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Thursday, September 18, 2003


by Dan Stern
There was a time when you thought you might have to write this story. You knew if the mood of the day had become infected with the mistakes of the past that the moment would come and you would have no choice. You are now witnessing a resurgence in the kind of anti-Semitic acts and language that preceded the rise of the Third Reich and that you thought had been buried with its fall. Jewish cemeteries are being desecrated. Synagogues are being torched. Jewish students are being bullied out of their European classrooms with little or no protection from the schools. Hate crimes targeting Jews in France generate no response from the government. International politicians are growing braver in their bigoted remarks. Fanatical Muslim terrorists are gaining legitimacy through cease-fire negotiations and recognition from Western countries as justifiable entities. And you see that in the slightest of semantic shifts, this mood has assumed an anti-Israel veil. And so you know—that moment to tell your story has come sooner than you imagined. You will defy the political correctness and cultural sensitivity that have belied the obvious and will clear the confusion clouding the Israeli-Palestinian conflict, the newest manifestation of history's favorite pastime.

It is the early fall of 2002, months before the U.S. invasion of Iraq, three days after the first anniversary of September 11, and two years into the new Palestinian intifada against Israel. You enter the congested auditorium and sit toward the far back where the only available seats remain and wait for her to appear onstage, the guest speaker. After some time, the sound of hands meeting hands and shrieks of devotion erupt throughout the room. You get up on your toes and squint and barely make out the features of the woman you’ve seen on the news countless times in the past. She waves appreciatively and takes a seat. So there she is: Hanan Ashwari, former spokesperson for the Palestine Liberation Organization.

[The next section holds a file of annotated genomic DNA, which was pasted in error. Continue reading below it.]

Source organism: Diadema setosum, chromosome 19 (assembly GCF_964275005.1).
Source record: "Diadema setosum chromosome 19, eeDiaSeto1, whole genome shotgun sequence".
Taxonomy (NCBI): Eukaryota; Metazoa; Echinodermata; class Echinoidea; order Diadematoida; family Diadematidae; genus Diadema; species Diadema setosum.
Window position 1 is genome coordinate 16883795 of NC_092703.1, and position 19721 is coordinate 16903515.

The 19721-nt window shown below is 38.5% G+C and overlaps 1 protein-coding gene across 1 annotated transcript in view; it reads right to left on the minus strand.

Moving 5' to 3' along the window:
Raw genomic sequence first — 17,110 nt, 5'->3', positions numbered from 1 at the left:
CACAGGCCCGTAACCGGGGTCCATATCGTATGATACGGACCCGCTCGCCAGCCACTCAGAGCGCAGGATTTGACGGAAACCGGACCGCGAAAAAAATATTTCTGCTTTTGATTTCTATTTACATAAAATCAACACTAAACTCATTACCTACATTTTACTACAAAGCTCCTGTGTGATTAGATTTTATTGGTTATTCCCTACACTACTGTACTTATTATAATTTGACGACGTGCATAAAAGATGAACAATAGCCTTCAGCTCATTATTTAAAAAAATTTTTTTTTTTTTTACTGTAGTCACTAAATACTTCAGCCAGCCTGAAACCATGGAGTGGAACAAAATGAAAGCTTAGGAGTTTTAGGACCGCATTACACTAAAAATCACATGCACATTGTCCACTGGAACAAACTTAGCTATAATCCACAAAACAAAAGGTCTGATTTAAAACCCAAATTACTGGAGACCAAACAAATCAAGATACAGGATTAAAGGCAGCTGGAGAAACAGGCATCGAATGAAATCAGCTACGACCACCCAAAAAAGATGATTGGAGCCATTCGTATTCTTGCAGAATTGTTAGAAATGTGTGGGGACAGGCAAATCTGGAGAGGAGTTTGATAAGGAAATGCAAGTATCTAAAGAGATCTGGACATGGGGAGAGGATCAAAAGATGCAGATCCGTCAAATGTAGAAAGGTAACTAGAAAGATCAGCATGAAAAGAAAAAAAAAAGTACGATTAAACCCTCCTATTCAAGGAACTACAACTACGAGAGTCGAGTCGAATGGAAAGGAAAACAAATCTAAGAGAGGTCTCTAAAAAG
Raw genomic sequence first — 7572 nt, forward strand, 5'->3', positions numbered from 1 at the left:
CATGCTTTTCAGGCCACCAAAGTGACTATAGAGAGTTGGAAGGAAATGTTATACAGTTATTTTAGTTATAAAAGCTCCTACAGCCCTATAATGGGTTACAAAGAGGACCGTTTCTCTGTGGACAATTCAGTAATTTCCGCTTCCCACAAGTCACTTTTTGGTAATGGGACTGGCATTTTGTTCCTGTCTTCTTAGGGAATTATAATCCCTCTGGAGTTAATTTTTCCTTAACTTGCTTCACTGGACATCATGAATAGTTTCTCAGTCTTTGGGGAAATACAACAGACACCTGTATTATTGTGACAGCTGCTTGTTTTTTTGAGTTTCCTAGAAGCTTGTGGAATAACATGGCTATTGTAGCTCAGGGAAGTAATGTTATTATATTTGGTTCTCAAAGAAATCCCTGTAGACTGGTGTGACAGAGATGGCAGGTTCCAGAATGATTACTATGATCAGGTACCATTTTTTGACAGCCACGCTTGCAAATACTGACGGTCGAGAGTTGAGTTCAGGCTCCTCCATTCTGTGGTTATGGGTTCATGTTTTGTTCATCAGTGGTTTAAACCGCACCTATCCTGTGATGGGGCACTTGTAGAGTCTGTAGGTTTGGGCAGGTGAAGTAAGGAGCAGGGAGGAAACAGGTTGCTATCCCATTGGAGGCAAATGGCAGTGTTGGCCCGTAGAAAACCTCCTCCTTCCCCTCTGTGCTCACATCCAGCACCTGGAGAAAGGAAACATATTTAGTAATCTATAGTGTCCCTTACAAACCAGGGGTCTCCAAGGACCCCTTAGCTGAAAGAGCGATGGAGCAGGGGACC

Her invitation to speak at the University of Colorado at Boulder has been met with much criticism, notably by the state governor and Congressional leaders. Her supporters call her a moderate voice of peace in the region, one who has even visited the White House. Her detractors call her an apologist for terrorism who does with words what Hamas does with explosives.

You are a strong proponent of Israel, the lone democracy in the Middle East. You view the Arabs in general, and the Palestinians in particular, as the perpetrators of their own wounds, unable to see that the enemy is within. You are also a secular Jew and fourth-generation New Yorker who was living in Manhattan on Sept 11, 2001, and so have come here tonight with a certain emotional and cultural context.

Still, you are open-minded and are aware that you’re a product of your upbringing and your surrounding society and thus experience the world as a 21st century American. You welcome a sign of hope from the Arab side of the Middle East conflict and embrace any possibility of a peaceful resolution. And so you sit and you listen.

The first thing you notice when Ashwari addresses the crowd is how elegantly she speaks. There is a hint of regal grace in her voice, with a bit of soothing grandmotherliness gently blended in. Her vocabulary is sharp, her cadence almost poetic. Witty and knowledgeable, she comes off quite charmingly. The faces around you respond to her, ready to receive whatever ideas she may offer.

The “occupation"—she cuts right to it. She tells of the poverty, the despair, the whole wretched affair. She tells of her years living under military watch, the humiliation, the loss of dignity, the abuses, the rich Palestinian culture being swept carelessly, deliberately, into the sea.

Occupation. The word repeats itself over and over until all others fade away and you are left with that simple mantra Ashwari has provided. Occupation. Occupation. Occupation.

The transfixed audience members sit on their fury, breaking into applause whenever they find the chance to show their support for the Palestinian cause. It’s the least they can do to express their outrage with Israel.

“We are the first occupied people to be held responsible for the security of its occupiers,” she says. An explosion of cheers! What a line. You yourself are gripped by its lyrical and clever appeal.

Ashwari begins to recount more stories of victimization at the hands of Israeli soldiers, of children growing up in pitiful conditions, and her soft, rhythmic voice lulls you deeper into her world. You might side with the Israelis but those tales of suffering don’t fall short of touching you.